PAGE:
In W.J. Galloway’s Musical History (London, Christophers, 1910) the author discusses the achievement of the Philharmonic Society. In particular he refers to the then recent 1908/9 seasons where a number of British works had been performed. These included Hamilton Harty’s ‘Comedy’Overture, Edward German’s Symphonic Suite ‘The Seasons’, Edward Elgar’s Symphony No.1 in A flat and Enigma Variations, William Wallace’s tone-poem ‘Francois Villon’, Ethel Smyth’s Overture ‘The Wreckers’, Frederick Delius’s ‘In a Summer Garden’ and John Blackwood McEwen’s ‘Grey Galloway’. It is gratifying to see that all these works have received a modern recording, even if only the Delius and Elgar works are still heard in the concert hall. However, Galloway mentions one work that has totally disappeared by the wayside: Arthur Hervey’s (1855-1922) tone-poem ‘Summer.’ I will give a brief biography of the composer in a future post.
‘Summer’ received its first performed on 25 September at the opening day of the 1907 Cardiff Festival, for which it was especially written. Three important premieres were given at that concert including Part II of Granville Bantock’s massive oratorio Omar Khayyam, Hamilton Harty’s Ode to a Nightingale and the present work. The London Symphony Orchestra was conducted by Frederic Cowen.
The most extensive review of‘Summer’ was given in The Times (26 September). It began by reminding the reader that three of the composer’s tone poems have been given at previous Cardiff Festivals: these included On the Heights and On the March, both performed in 1902 and In the East which was premiered in 1904. The reviewer considered that ‘Summer’ ‘is a remarkably successful piece of landscape-painting in music.’ He insisted that the ‘two beautiful themes of voluptuous warmth are interwoven with great skill, and the section which represents a thunderstorm does so in an unconventional manner, which never once suggests [Beethoven’s] Pastoral Symphony and surely deserves credit for not suggesting it, especially since the key of both is F major.’ The reviewer concludes by noting that the‘scoring is rich and scholarly, and that the ‘structure of the piece is interesting and the manipulation of the themes most skilful.’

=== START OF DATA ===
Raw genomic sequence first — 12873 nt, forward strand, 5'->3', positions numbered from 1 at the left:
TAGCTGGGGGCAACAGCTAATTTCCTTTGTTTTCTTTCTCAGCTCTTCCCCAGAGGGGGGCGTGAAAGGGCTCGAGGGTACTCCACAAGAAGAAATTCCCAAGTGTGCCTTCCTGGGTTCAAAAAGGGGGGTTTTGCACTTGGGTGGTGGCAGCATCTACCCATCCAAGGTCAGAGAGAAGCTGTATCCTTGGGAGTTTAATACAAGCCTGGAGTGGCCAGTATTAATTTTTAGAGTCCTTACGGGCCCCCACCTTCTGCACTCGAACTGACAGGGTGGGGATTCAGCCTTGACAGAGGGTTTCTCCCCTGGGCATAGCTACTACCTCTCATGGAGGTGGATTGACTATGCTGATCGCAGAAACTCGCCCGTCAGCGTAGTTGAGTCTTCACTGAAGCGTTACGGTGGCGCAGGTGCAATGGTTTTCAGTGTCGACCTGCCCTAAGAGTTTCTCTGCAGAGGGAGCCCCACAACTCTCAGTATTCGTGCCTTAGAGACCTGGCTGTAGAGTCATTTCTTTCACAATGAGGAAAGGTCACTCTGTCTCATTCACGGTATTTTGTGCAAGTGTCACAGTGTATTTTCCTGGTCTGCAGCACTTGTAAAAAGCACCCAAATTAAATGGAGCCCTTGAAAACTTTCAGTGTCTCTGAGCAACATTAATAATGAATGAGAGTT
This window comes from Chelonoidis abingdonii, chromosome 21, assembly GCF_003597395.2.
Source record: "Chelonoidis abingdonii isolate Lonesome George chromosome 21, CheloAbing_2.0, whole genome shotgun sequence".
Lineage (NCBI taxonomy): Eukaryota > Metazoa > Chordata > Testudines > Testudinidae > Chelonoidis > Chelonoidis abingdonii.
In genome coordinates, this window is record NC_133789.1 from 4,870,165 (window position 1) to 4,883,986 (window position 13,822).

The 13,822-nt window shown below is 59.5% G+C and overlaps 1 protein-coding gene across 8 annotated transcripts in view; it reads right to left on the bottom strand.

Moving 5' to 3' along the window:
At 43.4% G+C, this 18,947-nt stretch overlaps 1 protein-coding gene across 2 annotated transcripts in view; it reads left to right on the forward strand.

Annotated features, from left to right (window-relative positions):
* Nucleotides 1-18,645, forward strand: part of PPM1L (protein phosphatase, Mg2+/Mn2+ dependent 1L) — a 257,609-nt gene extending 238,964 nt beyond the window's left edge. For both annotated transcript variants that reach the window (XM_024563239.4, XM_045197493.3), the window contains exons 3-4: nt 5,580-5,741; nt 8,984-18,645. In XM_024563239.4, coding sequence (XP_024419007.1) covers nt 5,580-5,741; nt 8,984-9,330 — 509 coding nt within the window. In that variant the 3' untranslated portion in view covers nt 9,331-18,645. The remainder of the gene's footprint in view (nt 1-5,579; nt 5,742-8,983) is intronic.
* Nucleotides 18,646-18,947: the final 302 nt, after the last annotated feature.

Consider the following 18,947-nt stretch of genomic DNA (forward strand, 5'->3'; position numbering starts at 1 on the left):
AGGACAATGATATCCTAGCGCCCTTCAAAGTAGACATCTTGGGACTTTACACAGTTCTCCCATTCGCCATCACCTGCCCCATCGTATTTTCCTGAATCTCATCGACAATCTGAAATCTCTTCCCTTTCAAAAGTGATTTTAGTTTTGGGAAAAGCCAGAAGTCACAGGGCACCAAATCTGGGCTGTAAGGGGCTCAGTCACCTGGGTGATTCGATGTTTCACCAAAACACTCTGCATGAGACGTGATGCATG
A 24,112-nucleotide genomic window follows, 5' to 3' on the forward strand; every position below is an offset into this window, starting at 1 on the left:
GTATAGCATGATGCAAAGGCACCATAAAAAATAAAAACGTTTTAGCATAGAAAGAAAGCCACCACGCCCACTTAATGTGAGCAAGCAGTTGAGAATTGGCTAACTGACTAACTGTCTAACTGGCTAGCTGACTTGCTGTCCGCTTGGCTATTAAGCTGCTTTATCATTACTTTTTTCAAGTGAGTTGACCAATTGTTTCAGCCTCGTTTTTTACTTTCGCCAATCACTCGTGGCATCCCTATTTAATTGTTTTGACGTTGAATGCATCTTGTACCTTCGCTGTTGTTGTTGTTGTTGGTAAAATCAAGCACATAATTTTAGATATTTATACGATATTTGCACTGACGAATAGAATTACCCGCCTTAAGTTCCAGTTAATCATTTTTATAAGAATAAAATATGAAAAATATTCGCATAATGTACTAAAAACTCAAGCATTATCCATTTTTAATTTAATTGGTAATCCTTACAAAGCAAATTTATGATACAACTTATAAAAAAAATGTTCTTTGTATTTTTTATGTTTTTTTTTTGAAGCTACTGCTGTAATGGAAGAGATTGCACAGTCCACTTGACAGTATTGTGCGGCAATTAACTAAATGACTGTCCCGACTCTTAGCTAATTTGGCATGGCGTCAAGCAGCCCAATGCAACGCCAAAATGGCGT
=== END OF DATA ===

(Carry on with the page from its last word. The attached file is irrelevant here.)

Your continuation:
The reviewer in the Gloucester Citizen (26 September) damned with faint praise: he suggested that ‘the performances were excellent and all the [new] works proved interesting.’ The Manchester Courier (26 September) noted that the subject of Hervey’s tone poem ‘is the familiar one of a typical sunshiny summer day, with a thunderstorm suddenly breaking on its stillness and departing.’
The Observer (29 September) was less enthusiastic: Mr Arthur Hervey‘who has so often given proof of his freshness and melodic gifts in the‘descriptive overture’ style, was not heard at his best in ‘Summer’. It contains some graceful writing and it is true, but it lacked the character which made his ‘Youth’ and ‘On the Heights’ so pleasing and, in a sense, distinctive.’
‘Summer’ was given its London premiere on Thursday 18 February 1909 with the Philharmonic Orchestra conducted by the composer. Other works in the concert included the Beethoven’s Symphony No.5 in C minor the Prelude to Act II of Goldmark’s opera Die Königin von Saba, a performance of Chopin’s Piano Concerto in F minor with soloist Leopold Godowsky, Luigi Mancinelli’s Overture to Cleopatra. Godowsky also played two solo pieces by Brahms –Capriccio op.76 no.2 and the Paganini Variations. The Musical Times (March 1909) briefly noted Hervey’s ‘genial tone poem ‘Summer’successfully produced…conducted by the composer.’
As far as I can see, Arthur Hervey’s tone-poem ‘Summer’ was never published. It is to be hoped that the manuscript/parts is languishing in an archive somewhere.